Caleb is a father in Africa. He works hard as a night watchman, and he and his wife save from their small income with the dream of sending their daughter to college. But the family’s dreams are destroyed when the police arrest Caleb on a random sweep for a robbery he had nothing to do with. This is not to say that the evidence against him was flimsy; there is no evidence against him whatsoever. The police needed to show an arrest had been made, and Caleb was an easy target … because he was poor.
Once in police custody, Caleb is viciously beaten. He is shaken down for bribes. And then, he is thrown in jail and charged with a capital offense. He is given no indication of when he might have a chance to prove his innocence – and even if he were, Caleb can’t afford a lawyer to help him. His family struggles to hang on without him.
What is perhaps most stunning about Caleb’s story is not the brutality (though it certainly is brutal), the singular unfairness of it all (though it is dramatically and utterly unjust), the hopelessness (though the story is obviously devastating). No, what is most stunning is just how ordinary Caleb’s story is.
According to the United Nations, there are 4 billion people in our world who live outside the protection of law. That’s more than half the world’s population, and most of the world’s poor.
So what does it mean to “live outside the protection of law?” It means police don’t stop violent people from harming you (in fact, they may be the ones to harm you), and courts don’t restrain violent people from committing more abuse.
Put simply, for the poor in our world, violence is an everyday threat. There is no protection from those who seek to rob, rape, assault, or enslave you. Global statics make the terrible reality clear: 1 in 5 women will be a victim of rape or attempted rape in her lifetime; nearly 30 million people are held as slaves; millions are chased off their land and out of their own homes by more powerful neighbors.
For the poor, violence is a threat at home, at school, on public transportation, on the street; it’s a threat while gathering water, using the community restroom, walking to work. If you’re poor and your justice system does nothing to shield you from violent people, then the threat of violence is everywhere.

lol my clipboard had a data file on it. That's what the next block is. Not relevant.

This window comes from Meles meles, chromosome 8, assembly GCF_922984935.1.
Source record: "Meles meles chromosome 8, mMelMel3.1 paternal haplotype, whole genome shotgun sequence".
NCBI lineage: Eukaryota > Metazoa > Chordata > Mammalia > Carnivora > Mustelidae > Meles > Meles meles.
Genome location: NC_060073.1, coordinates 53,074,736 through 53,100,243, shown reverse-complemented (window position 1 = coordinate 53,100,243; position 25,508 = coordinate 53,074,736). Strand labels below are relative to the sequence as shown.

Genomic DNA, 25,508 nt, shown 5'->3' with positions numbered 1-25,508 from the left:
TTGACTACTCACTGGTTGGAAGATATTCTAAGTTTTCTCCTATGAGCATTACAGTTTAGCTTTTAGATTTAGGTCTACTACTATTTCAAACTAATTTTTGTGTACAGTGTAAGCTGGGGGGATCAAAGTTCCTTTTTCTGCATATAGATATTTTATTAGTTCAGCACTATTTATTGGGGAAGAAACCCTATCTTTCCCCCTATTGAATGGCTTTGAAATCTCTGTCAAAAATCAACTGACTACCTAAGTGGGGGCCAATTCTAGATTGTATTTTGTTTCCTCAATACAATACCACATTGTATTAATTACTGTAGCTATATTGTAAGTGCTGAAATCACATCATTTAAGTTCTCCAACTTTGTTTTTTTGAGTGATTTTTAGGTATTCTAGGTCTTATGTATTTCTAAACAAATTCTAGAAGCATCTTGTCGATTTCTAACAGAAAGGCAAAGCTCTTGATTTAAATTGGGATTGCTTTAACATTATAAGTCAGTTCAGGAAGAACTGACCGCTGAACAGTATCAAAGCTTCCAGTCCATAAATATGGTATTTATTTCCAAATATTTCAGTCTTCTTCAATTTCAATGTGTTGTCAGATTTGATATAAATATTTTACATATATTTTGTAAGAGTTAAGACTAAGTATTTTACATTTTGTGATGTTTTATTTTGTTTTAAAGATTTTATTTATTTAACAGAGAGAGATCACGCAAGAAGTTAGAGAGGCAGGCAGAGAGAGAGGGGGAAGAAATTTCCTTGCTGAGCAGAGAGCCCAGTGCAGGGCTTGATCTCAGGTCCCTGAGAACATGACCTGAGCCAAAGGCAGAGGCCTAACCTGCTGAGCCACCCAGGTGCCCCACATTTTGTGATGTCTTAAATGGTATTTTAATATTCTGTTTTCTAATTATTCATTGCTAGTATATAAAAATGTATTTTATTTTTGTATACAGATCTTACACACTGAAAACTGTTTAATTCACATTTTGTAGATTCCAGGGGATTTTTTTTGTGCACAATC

What we are calling a “plague of everyday violence” doesn’t just destroy lives. As the wisdom writer mourns, “The field of the poor may produce much food, but it can be swept away through injustice.” (Proverbs 13:23) Violence sweeps away the efforts of the poorest to lift themselves and their families out of poverty, and the efforts of the world to help them.
Take Caleb: Not only was he thrown in prison and beaten, but without the income he earned as a night watchman, his family lost their small home in a slum community and were forced to move to even more insecure housing. Caleb’s eldest daughter had to drop out of school and start working to support the family, her dreams of college devoured by predatory violence.
(Thankfully, this is not where Caleb’s story ends. My colleagues at International Justice Mission were able to come alongside him and his family, securing his release from prison and supporting his wife and children. You can read the whole story in The Locust Effect , our newest book.)
If we seek to stand with the poor, we must begin to open our eyes to this subterranean reality of violence. Unchecked violence undermines our poorest neighbors’ opportunities to thrive through education (for massive populations of poor girls, school is the most common place for sexual violence), through microloans (according to World Bank studies, people living in fear of violence must divert resources to security measures, are risk-averse, and discouraged from opening businesses), through health services (a family swept up into forced labor slavery, for example, cannot access the free health clinic in their community), and more. This is not to say that these efforts to love our neighbors are unimportant; rather, they are so important that we must safeguard them from being swept away thorough violent injustice.
A powerful first step that could be taken is ensuring that the issue of violence is included in the 2015 Millennium Development Goals. Ending the massive plague of violence that is laying waste to the poor is the urgent issue of our time. We must allow this reality to change the way that we look at poverty – starting today.
Gary A. Haugen is founder and president of International Justice Mission (IJM) — a global human rights agency that protects the poor from violence by partnering with local authorities and law enforcement to rescue victims, bring criminals to justice, restore survivors and strengthen justice systems. The largest organization of its kind, IJM has served thousands of survivors of violence. Haugen was the Director of the U.N. investigation in the aftermath of the Rwandan genocide, and has been recognized by the U.S. State Department as a Trafficking in Persons “Hero” – the highest honor given by the U.S. government for anti-slavery leadership. His work to confront violence against the poor has been featured by Foreign Affairs,The New York Times, The New Yorker, The Times of India, Forbes, U.S. News and World Report, The Guardian, and National Public Radio, among many other outlets.